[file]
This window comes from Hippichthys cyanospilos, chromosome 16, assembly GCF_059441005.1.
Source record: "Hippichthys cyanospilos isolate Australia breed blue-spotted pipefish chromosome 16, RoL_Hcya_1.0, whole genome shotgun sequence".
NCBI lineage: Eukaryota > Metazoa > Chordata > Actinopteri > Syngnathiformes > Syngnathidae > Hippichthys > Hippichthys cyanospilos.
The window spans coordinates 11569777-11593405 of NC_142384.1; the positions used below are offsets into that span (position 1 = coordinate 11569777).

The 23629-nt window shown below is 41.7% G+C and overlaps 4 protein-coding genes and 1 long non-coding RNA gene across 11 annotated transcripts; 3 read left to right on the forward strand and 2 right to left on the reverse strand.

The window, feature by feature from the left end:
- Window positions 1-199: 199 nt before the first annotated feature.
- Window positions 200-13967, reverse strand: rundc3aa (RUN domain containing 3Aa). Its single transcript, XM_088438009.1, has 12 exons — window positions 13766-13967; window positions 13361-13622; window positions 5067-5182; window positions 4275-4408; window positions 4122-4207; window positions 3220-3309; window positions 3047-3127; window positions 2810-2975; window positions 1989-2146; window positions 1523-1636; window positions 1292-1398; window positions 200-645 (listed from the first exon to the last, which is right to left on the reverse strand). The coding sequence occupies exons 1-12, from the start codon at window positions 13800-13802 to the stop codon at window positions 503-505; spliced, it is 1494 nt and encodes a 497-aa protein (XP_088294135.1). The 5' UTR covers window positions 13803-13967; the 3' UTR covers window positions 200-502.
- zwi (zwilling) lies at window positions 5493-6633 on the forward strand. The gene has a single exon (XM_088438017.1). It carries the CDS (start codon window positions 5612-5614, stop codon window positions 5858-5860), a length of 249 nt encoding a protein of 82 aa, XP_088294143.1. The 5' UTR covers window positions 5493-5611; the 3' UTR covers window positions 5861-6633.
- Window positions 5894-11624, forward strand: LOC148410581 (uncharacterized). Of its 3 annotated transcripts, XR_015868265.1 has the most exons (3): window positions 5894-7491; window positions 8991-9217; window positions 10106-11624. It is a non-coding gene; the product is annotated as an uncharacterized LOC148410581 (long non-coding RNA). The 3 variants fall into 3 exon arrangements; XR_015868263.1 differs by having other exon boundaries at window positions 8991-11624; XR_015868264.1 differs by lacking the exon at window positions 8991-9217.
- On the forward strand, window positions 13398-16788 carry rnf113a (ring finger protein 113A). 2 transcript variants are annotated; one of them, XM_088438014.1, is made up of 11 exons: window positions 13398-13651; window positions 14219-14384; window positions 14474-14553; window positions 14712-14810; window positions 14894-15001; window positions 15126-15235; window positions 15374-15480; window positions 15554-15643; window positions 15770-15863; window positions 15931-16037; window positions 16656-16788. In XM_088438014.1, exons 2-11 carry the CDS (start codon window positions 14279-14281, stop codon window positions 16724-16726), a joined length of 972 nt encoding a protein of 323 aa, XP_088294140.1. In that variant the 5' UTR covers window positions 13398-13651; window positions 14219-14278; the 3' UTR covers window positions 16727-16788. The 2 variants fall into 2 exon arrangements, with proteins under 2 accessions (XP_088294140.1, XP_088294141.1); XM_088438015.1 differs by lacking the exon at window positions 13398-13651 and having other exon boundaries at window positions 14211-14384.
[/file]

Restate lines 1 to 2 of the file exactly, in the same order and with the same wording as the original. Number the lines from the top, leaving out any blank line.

This window comes from Hippichthys cyanospilos, chromosome 16, assembly GCF_059441005.1.
Source record: "Hippichthys cyanospilos isolate Australia breed blue-spotted pipefish chromosome 16, RoL_Hcya_1.0, whole genome shotgun sequence".